which brings me to a show we watched last night on a muslim community in murfeesboro, tn. this community that has been thwarted at every turn to build a place of worship because of the fears of others in the community.
fear of new traffic patterns,
fear of burials not in coffins,
[unfounded] fear of sharia law,
[unfounded] fear of jihad,
and fear of religion [or in their case, where they do not consider islam a religion at all] other than their own.
the rights the people in this community so freely enjoy are the same rights they are trying to take away from others. all because of their fear, the unknown, the ignorance…on their part.
never leaving the comfort of their own lives to see how these muslims are, what they think, and how they feel.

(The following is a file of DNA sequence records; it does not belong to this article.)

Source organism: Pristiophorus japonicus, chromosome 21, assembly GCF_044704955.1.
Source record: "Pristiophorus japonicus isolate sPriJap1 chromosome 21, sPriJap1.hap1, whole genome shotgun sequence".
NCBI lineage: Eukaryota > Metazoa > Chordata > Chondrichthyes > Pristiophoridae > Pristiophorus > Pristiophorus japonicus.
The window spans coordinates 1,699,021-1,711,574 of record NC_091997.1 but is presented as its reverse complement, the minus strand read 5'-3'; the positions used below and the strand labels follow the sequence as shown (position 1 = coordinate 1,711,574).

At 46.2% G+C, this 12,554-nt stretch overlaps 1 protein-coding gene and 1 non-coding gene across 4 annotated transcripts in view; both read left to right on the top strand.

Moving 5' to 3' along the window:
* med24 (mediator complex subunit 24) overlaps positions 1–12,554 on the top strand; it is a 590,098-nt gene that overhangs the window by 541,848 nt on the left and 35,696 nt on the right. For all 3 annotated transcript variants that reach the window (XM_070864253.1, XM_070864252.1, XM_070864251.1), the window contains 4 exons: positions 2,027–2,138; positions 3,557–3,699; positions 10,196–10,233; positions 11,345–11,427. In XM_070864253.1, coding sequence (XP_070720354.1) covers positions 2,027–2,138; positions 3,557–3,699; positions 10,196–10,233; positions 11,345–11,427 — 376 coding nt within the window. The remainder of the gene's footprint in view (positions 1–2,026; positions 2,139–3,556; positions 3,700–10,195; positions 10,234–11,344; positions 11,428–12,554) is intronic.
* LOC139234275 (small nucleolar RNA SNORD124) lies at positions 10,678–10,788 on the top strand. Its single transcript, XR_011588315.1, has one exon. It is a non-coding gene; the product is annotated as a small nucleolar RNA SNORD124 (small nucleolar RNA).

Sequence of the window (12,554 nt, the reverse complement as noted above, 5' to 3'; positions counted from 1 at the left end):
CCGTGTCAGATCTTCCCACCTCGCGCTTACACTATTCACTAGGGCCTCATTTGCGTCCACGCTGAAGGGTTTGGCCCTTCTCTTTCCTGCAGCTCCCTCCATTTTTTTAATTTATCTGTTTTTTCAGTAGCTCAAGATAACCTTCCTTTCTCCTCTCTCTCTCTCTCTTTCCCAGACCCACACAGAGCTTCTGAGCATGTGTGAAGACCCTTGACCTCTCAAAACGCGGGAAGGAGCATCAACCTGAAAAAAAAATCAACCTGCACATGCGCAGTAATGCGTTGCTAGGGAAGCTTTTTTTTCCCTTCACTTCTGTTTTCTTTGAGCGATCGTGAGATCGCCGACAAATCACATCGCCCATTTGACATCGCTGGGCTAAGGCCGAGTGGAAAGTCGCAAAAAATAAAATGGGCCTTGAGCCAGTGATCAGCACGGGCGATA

pointing the finger, instead, at the others that have never tried to “assimilate” into the rest of the community.
acting as if they, themselves, are the victims.

it just makes me aware of other people, other beliefs, other cultures, other ways of doing things that are different from my own. we all grew up in our own context, seeing the world through jaded eyes. we all interpret things a little differently.
and it is my responsibility to see the similarities, not just the differences among us. to find some sort of middle ground.

it is always harder to find fault, criticize, generalize, victimize when you have actually tried to walk in another’s shoes…seeing the world differently.